Wednesday, November 3, 2010
AFI FEST 2010 presented by Audi will be heating up Hollywood theaters this week, officially kicking off Nov. 4 and running through Nov. 11.
The film festival, mixing indie edge ("Black Swan") with a few mainstream contenders ("Love & Other Drugs"), has chosen director David Lynch as its first guest artistic director -- a clever choice given Lynch's matriculation from the AFI Conservatory.
While there aren't really "kid-friendly" films, per se, on tap this year, there are plenty of compelling choices for parents who might like a night out away from the little ones. In addition to a strong World Cinema selection, Lynch's own program mixes classic Hitchcock with his own full-length debut, "Eraserhead." Plus, it's always fun to visit a couple of the theaters that will be hosting screenings: Grauman's Chinese Theatre and the Egyptian Theatre. Mann's Chinese 6 Theatres will also be showing films.
Also on the lineup are conversations with screenwriter Aaron Sorkin, actress Halle Berry, as well as a Young Hollywood roundtable with actors Jesse Eisenberg, Andrew Garfield (both from "The Social Network") and Carey Mulligan ("Never Let Me Go").
As an added bonus, AFI Fest is offering free tickets to all of the screenings. Click here for more info.
So, here are a few films that are particularly interesting for me -- most because I am a parent:
"Precious Life": Director Shlomi Eldar's documentary (pictured right) shows all of the emotions in play when Israeli doctors are the only people who might save a Palestinian baby who was born with a compromised immune system. (Full review to come.)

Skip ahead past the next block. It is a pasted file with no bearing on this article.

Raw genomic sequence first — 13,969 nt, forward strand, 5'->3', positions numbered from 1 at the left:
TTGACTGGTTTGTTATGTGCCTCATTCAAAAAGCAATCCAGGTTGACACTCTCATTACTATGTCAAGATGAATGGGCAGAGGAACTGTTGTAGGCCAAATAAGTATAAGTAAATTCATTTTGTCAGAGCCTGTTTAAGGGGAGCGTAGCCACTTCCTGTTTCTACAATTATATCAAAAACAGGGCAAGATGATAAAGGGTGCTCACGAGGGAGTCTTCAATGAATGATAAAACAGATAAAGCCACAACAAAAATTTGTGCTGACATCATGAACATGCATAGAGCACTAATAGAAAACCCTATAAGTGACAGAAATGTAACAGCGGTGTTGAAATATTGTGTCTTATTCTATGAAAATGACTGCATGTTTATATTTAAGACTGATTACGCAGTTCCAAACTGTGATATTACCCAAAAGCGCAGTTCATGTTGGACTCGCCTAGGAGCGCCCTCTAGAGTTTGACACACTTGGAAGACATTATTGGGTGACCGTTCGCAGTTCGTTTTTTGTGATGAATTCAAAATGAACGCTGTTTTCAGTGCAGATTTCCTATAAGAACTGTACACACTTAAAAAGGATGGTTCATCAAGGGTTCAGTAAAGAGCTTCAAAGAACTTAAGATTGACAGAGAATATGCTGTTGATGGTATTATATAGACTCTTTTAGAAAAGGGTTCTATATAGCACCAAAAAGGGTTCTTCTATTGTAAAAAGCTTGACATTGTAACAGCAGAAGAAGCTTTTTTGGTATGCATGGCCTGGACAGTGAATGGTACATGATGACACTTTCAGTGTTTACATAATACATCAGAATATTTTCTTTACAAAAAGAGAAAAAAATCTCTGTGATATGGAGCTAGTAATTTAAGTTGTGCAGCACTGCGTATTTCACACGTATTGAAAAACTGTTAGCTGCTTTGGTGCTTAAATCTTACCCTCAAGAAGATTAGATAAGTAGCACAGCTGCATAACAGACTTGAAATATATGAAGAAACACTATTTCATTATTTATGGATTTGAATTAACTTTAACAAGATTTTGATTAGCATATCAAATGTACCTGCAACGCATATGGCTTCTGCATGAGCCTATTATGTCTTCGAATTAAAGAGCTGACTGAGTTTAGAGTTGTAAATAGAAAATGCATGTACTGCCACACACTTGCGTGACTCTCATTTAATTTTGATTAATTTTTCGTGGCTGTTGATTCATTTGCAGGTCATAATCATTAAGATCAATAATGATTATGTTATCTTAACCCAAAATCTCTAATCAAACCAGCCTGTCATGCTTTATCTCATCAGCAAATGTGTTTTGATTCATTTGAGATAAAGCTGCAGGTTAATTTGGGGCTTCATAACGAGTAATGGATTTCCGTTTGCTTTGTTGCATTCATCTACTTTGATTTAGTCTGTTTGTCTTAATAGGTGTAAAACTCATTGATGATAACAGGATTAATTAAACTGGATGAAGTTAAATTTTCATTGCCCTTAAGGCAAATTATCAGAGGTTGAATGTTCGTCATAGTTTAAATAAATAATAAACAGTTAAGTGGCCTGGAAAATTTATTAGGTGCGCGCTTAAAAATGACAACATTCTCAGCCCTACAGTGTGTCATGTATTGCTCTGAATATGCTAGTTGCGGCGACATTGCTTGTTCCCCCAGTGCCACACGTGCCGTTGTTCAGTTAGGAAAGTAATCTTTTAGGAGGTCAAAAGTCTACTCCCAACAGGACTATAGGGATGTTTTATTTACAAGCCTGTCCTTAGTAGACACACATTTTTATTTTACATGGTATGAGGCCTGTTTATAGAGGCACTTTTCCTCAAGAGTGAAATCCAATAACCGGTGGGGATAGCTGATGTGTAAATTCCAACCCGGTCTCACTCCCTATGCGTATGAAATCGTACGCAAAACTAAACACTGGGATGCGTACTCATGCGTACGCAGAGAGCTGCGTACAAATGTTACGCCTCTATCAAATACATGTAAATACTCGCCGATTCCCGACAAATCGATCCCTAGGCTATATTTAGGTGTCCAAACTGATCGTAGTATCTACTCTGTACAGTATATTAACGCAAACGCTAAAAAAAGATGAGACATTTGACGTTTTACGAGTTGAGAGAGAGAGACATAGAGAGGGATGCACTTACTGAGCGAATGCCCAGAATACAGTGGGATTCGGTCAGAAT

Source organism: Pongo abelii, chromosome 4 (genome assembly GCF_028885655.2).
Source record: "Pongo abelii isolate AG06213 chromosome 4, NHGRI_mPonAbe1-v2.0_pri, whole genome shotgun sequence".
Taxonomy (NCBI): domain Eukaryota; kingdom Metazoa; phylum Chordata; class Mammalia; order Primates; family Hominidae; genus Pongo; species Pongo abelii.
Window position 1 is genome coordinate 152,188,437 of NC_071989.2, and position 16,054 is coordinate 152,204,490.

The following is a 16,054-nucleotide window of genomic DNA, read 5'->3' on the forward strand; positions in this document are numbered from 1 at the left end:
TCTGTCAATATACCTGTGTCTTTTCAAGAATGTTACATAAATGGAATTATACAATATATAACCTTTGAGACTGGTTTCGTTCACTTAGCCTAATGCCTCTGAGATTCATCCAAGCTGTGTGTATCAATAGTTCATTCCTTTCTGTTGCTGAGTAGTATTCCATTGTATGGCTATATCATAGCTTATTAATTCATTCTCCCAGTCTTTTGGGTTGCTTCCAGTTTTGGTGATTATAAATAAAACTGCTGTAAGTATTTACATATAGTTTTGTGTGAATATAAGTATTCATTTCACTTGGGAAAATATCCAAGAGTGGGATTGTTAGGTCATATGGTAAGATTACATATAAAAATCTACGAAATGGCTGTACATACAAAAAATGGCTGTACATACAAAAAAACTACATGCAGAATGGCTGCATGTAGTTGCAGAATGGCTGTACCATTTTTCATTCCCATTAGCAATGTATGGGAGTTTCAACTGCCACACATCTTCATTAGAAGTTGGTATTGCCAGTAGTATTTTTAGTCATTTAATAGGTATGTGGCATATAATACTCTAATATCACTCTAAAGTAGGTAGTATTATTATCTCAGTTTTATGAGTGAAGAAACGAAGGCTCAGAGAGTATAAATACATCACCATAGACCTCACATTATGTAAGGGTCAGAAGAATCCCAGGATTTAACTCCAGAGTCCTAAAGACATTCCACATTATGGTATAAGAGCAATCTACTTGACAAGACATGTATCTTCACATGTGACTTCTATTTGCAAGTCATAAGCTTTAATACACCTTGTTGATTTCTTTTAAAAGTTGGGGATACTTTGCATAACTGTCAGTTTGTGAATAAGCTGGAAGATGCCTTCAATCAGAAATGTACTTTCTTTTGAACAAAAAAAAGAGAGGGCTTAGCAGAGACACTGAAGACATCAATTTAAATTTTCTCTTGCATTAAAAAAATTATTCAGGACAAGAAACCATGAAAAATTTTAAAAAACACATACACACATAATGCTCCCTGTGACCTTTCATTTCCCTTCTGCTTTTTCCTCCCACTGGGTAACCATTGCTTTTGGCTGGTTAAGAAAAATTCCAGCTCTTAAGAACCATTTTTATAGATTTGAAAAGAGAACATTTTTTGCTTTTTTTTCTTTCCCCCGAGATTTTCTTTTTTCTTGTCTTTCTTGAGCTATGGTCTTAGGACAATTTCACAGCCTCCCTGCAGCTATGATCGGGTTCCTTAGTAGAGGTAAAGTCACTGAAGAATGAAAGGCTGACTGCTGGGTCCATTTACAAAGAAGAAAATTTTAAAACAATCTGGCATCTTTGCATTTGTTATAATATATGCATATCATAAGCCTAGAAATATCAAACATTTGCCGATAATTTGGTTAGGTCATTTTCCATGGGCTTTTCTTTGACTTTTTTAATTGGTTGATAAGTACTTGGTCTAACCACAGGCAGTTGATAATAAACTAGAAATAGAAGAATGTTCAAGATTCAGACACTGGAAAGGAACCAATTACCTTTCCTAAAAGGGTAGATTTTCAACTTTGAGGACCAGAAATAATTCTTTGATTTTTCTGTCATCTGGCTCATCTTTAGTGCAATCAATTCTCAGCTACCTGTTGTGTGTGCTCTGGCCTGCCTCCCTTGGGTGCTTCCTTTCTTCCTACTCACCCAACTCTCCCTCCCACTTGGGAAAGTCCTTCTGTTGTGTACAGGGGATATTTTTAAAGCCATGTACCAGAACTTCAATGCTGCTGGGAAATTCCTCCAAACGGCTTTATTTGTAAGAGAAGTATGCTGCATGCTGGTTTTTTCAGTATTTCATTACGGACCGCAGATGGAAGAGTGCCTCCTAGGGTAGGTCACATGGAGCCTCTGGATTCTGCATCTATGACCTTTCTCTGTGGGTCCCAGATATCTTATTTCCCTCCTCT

"Certified Copy": In this film (pictured left) by Abbas Kiarostami, Juliette Binoche plays a woman who meets an English writer (played by William Shimell) in Tuscany and spends the day exploring the city with him. But what exactly is their relationship? Is this a first encounter or have they met before? (Full review to come.)
"Boy": When a young Maori boy's father returns from jail, his lack of parenting know-how teaches the child to trust in himself. Directed by Taika Waititi.
"The Myth of the American Sleepover": This coming-of-age film by David Robert Mitchell chronicles the last night of summer, when a group of kids move through town and experience crushes and "poolside secrets."
While these are only a sampling, there are a lot more funny, sad, touching and endearing films on the roster. Click here for a complete film guide.
Photos courtesy of AFI FEST 2010.